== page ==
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How the Recently Passed Tort Reform Will Affect Legal Statutes in Florida


The Florida state flag waving in front of a palm tree.

Laws are always subject to change. When new legislators are sworn in, they have an opportunity to review and modify the acts passed by their predecessors. While legislators often take the opportunity to do just this, many times, the changes are only slight modifications to existing law.

On occasion, though, the laws passed by a legislature are sweeping in their effect and alter the legal landscape in unmistakable ways. This happened with the passage of HB 837, which Governor Ron DeSantis signed into law on March 24, 2023. Here is what the passage of this tort reform potentially means for injury victims in Florida.

Key Effects of HB 837 on Civil Lawsuits

There are at least three major changes that HB 837 makes to Florida’s statutes. These changes involve the following key areas:

The Statute of Limitations

The statute of limitations in negligence cases has now been narrowed from four years to two years. Thus, individuals who are hurt by others’ carelessness may have a reduced window of opportunity to seek compensation for their injuries.

However, HB 837 did not change the statute of limitations for certain injury cases. Specifically, car accident cases, wrongful death lawsuits, and premises liability cases all still have a four-year statute of limitations.

As a result of this change, injury victims may be under pressure to seek out and talk with a Florida personal injury lawyer much sooner than they might be prepared to.

Comparative Negligence

Prior to HB 837, Florida was one of the few states in the nation that followed “pure” comparative negligence. This meant that plaintiffs in Florida could sue someone who hurt them through a negligent act, even if that negligent act were not the primary cause of all of the plaintiff’s injuries.

Under the pure comparative negligence statute, a plaintiff’s recovery would be reduced in proportion to the amount of responsibility the plaintiff bore for causing the accident or their own injuries.

Now, plaintiffs are completely barred from any recovery in cases where they are found to be more than 50% at fault. If they are not the primary tortfeasor, they should be able to recover damages. However, the precise amount they would recover would still be reduced in proportion to any negligence the plaintiff committed.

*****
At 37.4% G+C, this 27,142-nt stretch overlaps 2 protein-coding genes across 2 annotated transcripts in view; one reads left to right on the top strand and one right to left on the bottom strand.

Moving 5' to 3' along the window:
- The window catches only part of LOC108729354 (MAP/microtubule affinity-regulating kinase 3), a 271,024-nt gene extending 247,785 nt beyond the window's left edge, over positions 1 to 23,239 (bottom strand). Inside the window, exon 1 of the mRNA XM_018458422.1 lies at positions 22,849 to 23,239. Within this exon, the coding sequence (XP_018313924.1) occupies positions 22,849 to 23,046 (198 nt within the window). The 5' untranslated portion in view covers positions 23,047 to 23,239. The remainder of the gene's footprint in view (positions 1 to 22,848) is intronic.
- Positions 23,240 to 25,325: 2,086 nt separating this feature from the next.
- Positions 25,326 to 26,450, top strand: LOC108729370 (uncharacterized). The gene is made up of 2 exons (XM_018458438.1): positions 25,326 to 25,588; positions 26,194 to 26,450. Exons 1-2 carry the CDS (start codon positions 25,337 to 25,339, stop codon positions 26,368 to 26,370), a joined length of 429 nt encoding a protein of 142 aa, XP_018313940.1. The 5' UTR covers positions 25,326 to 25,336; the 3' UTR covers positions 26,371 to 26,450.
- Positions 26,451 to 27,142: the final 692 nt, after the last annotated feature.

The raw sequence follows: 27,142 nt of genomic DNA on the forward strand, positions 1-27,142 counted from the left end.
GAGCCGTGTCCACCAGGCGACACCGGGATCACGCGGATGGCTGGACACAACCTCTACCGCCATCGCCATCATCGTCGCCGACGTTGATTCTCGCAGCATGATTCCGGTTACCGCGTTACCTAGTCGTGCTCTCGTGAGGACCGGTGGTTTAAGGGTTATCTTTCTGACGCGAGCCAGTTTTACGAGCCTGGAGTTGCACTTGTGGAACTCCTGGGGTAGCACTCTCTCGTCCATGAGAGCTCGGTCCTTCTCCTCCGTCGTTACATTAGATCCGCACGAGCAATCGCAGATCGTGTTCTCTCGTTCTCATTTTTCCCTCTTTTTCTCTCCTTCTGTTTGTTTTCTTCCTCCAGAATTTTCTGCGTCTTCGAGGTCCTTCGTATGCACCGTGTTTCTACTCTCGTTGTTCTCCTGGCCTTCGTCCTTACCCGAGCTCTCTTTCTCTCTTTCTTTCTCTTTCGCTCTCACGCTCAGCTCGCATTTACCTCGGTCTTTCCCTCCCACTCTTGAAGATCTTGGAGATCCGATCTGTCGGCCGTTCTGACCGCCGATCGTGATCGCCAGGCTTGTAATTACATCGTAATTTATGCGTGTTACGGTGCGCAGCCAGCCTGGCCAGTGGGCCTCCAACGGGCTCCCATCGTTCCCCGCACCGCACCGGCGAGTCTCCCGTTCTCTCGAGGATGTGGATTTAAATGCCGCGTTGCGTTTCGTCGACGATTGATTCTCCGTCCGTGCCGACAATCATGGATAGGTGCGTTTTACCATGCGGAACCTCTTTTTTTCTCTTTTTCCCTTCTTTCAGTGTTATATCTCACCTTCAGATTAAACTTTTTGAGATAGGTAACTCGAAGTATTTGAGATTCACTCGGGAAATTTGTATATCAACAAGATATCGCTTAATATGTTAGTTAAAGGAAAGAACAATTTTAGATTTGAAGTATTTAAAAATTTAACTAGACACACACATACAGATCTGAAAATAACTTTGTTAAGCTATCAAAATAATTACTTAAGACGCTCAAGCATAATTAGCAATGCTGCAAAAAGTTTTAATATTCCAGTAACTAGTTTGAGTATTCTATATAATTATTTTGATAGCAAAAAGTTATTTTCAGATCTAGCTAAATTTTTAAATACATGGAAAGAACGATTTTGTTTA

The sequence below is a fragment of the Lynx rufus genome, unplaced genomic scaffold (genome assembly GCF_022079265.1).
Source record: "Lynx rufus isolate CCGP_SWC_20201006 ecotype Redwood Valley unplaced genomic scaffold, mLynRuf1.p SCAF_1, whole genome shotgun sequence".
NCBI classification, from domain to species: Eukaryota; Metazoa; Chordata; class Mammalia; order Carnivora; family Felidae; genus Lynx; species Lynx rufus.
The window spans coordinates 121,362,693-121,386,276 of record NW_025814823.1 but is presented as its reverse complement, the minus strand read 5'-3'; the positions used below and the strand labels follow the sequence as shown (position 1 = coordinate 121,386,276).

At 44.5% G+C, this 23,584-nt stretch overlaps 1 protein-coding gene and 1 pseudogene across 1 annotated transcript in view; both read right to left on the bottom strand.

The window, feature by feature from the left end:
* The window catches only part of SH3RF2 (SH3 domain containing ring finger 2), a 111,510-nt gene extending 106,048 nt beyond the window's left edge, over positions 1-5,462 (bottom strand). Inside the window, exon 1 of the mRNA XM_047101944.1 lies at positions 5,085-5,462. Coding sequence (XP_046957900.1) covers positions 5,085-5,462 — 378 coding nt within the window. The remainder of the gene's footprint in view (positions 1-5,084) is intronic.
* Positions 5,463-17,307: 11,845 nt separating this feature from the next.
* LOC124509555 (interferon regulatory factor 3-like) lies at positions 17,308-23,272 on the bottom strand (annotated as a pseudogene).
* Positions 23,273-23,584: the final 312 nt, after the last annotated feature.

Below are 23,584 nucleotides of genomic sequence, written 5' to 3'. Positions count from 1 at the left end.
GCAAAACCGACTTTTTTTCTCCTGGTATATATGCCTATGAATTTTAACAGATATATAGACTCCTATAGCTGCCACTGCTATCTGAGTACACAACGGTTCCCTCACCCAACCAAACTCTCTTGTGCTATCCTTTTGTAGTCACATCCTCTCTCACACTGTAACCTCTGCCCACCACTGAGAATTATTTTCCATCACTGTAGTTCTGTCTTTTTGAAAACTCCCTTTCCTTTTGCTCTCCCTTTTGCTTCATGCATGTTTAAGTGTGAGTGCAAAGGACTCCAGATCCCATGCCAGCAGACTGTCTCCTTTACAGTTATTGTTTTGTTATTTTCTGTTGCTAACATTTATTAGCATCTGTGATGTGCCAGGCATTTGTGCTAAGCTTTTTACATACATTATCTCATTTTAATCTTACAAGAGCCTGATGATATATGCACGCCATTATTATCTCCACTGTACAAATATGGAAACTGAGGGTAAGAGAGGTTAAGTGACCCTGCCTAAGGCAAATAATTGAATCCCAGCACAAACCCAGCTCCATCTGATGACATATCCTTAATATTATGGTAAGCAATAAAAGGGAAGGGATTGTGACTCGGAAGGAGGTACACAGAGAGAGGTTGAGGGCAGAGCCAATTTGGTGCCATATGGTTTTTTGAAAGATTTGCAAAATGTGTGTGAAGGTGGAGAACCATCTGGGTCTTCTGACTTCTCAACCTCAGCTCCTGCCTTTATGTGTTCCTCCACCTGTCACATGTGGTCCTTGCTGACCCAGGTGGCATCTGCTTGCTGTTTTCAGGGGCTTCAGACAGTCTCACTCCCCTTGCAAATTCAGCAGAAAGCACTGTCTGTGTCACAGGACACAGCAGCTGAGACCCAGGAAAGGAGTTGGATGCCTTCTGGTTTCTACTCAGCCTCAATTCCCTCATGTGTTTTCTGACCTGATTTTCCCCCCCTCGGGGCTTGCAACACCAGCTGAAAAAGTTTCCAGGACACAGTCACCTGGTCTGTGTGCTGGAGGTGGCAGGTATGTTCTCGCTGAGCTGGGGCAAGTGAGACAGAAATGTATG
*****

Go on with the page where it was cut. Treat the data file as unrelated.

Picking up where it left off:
This makes Florida one of the majority of states that have already adopted the modified comparative negligence scheme. Medical malpractice cases are unaffected by this change.

Bad Faith Claims Against Insurers

A bad faith claim against an insurer is generally brought when an insurer is presented with a valid claim for payment but delays unreasonably in paying the claim or otherwise does not promptly address the claim. HB 837 makes some modifications to the way that these claims will work in Florida going forward.

First, the new law permits a court to hear a bad faith action in order to consider whether any party in the situation, including the insurer and the claimant, acted in bad faith toward the other.

Bad faith could include not providing information promptly, making unreasonable and burdensome demands on the other party, or not seriously engaging in efforts to pay or settle the claim quickly. A court can consider such evidence in deciding what damages are appropriate.

Secondly, it is not considered bad faith if, within 90 days of receiving a plaintiff’s claim, the insurer either pays the claim or the lower limits of the policy — whichever is less.

Last, HB 837 modifies what an insurer is to do when multiple claims are filed against a single policy and the aggregate amount of those claims exceeds the applicable policy’s limits. Insurers can now ask a court to determine what claims will be paid and how to prorate them if they exceed the policy’s limits.

A Seasoned Florida Personal Injury Lawyer Is Essential

The changes brought on by HB 837 illustrate one of the chief benefits of having a Florida personal injury lawyer assist you in your case. Most individuals are unaware of changes in the law from one year to the next or their impact on their legal rights in a personal injury case.

At Schrier Law Group, we make it our business to know the law and how to use the law to our client’s advantage. We can determine your legal options based on the most up-to-date information and guide you in choosing the best path forward. Contact us to schedule a consultation today.